We should be hungrier to perform better: Prasoon Joshi, McCann
The agency’s ‘Sweet Change’ campaign for Paytm not only won it Lions but was discussed and talked about all throughout the Cannes. As the contingent returns to India, we caught up with Prasoon Joshi, Chairman, Mc Cann Worldgroup Asia Pacific, to find out about their creative planning that helps them shine at the festival of creativity year on year.
Although not as brilliant as 2017, McCann India did make its presence felt at Cannes 2018 with four metals--a gold, a silver and two bronze. The agency’s ‘Sweet Change’ campaign for Paytm not only won it Lions but was discussed and talked about all through the Cannes. As the contingent returned to India, we caught up with Prasoon Joshi, Chairman, McCann Worldgroup Asia Pacific, to find out about their creative planning that helps them shine at the festival of creativity year on year.
Here’s the excerpts
Last year you walked away with 16 metals, including a Grand Prix. This year, the tally has closed on four for you while India’s performance too saw a dip. What was different about last year?
Yes, it has not been as big as last year. Should India perform better here? Yes, considering the size of our country, we should be performing better. We keep trying and we have come a long way. If you see, earlier, we had very little to show in our performance. The year I won 2 gold Lions here, we suddenly said India is winning. Then, we kept on winning. Cut to last year and we saw McCann winning 16 Lions. We have come a long way from no performance to a performance of this sort.
Despite a drop in the tally, you are one of the leading agencies this year with four metals. What is it about McCann that gets you more accolades at Cannes than others?
We are doing well, and I think the work culture is very important for that. We push people to excel in the ideas of the craft. In India, over the years, I’ve tried to work hard to build a culture of excellence. Manthan- the way we churn ideas- happens around three times a year. So regardless of the brand you work on, every day, you’re given problems to solve, and you proactively work for our plans. It’s a simple yet complex process which we have developed over the years. It is our proprietary way of doing excellent work and it has worked for us. All the work you are seeing here has been part of and have come out of Manthan. Last year’s ‘Immunity Charm’ campaign was part of it. This year’s work, for example 'Sweet Change', was also a part of this. Manthan is where we innovatively and holistically look at our clients and not get bogged down by everyday briefs but look at larger planning and problem solving.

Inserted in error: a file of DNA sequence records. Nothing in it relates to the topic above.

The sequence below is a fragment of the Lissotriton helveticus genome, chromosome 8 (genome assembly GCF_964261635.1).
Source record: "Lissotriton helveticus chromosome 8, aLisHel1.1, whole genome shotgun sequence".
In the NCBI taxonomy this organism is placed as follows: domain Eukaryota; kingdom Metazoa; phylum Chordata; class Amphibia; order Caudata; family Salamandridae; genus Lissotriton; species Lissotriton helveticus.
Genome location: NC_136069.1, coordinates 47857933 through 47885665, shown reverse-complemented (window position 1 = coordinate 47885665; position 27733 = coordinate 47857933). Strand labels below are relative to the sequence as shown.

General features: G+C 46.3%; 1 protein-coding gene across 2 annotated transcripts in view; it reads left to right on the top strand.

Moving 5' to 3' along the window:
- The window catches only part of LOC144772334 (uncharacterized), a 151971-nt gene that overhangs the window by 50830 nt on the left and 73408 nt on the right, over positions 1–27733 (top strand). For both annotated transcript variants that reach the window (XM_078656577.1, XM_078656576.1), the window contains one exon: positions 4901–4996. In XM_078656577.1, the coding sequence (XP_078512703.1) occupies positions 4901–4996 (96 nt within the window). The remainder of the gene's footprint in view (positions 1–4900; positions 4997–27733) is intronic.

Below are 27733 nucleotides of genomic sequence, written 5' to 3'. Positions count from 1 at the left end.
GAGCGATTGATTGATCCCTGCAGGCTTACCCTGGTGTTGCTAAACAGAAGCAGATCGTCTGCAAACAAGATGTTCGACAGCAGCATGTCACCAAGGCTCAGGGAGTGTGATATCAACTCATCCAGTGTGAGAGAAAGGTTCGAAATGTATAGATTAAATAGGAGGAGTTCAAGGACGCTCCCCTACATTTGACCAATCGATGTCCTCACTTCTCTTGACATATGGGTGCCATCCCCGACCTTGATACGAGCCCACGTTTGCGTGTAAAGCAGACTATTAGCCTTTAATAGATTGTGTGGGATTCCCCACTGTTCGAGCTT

Coming back to the question should India perform better? Yes. Is India performing better than earlier? Yes, that is also true. Asking if our performance is enough is a good sign. We should be hungrier. Last year, we had an exceptional performance. This year also we have done well, although not as well as last year.
What was it about the ‘Sweet Change’ campaign that clicked with audiences and the jury?
It is very contextual. We at McCann take pride in understanding the problem culturally and trying to find the larger behavioural solution to it. Even our ‘Immunity Charm’ campaign had cultural significance. I think our Indian talent is fantastic, we are truly global in our understanding of different cultures. Because we live in such a diverse country, when we are faced with a cultural problem, we don’t find it strange; we use it to our advantage.
In relation to the ‘Sweet Change’ campaign, we are trying to encourage people to use digital payment methods. But how do you change behaviour? Behavioural change is not easy and it cannot happen overnight. We are suggesting ideas to encourage people to use digital payments. We believe that our solution should make an impact and allow brands to make in-roads into people’s behaviour. So ‘Sweet Change’ came from the intent to change behaviour and to demonstrate how it is done while keeping the language close to the mother campaign of ‘Paytm Karo’. The team did a wonderful job and the client is in absolute sync with us. Moreover, we won in a category that has been created fresh. E-commerce is a new category and it is futuristic. I am very happy we won in this category because it tells us that we are keeping up with the times.
Any other McCann campaign that was shortlisted at Cannes but did not win?
I think Harpic should have won. People who live in India understand the importance and impactful nature of Harpic and the movement behind its campaign. However, I trust the jury and have myself chaired the jury at Cannes several times, so I know how it works.
Any other campaign from India, not necessarily by McCann, that you particularly liked this year?
I like the Blink to Speak (TBWA) campaign which won. I think Sindoor Khela (FCB) is also good.
How difficult or easy is it to work with political brands? Are you able to treat political parties like other clients?
You must, or else they don’t need you. You must define and understand your task and do your homework. You must be honest about their strengths, weaknesses and the brand personality. You must carve out a place in the consumer’s mind for your brand so that they want to associate with the brand. Brands that are more social in nature, including social movements, become more complex because everything impacts them. Political and media brands are also difficult because they are advertising themselves every moment.